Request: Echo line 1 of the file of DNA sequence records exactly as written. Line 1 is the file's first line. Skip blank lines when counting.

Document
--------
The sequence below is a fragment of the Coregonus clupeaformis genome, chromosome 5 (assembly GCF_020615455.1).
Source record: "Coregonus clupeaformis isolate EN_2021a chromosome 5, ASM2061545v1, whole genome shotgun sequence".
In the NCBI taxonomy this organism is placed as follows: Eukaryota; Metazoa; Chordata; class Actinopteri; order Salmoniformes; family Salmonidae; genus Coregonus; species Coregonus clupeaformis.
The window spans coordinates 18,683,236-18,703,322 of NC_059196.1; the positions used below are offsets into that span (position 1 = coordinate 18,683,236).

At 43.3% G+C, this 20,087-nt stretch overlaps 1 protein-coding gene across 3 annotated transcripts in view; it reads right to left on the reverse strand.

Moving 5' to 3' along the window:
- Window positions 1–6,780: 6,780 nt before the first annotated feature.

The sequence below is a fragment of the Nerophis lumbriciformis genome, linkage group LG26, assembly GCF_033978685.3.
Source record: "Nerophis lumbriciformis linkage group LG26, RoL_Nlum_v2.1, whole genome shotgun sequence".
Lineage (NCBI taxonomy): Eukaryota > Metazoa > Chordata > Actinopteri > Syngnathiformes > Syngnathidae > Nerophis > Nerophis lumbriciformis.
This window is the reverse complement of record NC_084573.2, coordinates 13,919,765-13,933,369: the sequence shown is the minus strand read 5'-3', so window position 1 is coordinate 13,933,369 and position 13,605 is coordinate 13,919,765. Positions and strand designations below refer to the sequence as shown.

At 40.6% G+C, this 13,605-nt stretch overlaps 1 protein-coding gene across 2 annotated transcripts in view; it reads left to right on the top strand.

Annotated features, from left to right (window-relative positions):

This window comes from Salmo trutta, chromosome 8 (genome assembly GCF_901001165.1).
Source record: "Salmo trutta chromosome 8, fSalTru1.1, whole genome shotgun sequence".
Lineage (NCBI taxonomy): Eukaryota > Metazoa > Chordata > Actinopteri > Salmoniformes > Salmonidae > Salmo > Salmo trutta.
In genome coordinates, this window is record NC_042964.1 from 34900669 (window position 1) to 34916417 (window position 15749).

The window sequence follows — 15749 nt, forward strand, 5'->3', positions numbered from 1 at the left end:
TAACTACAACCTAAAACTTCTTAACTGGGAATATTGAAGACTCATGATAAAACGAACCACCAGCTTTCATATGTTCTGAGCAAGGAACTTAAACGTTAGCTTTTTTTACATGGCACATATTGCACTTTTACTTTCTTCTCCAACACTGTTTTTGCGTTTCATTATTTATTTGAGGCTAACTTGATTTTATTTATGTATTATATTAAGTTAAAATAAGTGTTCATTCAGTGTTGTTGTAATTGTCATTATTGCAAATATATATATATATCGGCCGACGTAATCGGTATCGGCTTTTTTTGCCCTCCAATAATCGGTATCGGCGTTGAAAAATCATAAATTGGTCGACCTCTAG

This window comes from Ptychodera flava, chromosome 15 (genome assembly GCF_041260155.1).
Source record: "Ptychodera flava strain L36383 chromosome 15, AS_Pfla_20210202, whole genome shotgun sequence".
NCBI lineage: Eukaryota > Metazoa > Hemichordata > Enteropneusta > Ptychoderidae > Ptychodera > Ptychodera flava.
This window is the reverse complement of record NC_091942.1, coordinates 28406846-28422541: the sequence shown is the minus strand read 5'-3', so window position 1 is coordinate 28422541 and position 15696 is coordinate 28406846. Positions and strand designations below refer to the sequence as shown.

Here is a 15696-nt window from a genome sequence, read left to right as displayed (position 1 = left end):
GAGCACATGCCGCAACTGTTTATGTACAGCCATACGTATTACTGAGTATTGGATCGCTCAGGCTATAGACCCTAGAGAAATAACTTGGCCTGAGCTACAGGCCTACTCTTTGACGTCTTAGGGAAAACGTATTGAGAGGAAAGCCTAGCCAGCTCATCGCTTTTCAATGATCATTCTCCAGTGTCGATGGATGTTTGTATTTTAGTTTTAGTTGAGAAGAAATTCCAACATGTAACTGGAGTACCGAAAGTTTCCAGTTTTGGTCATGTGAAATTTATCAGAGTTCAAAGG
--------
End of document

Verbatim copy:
The sequence below is a fragment of the Coregonus clupeaformis genome, chromosome 5 (assembly GCF_020615455.1).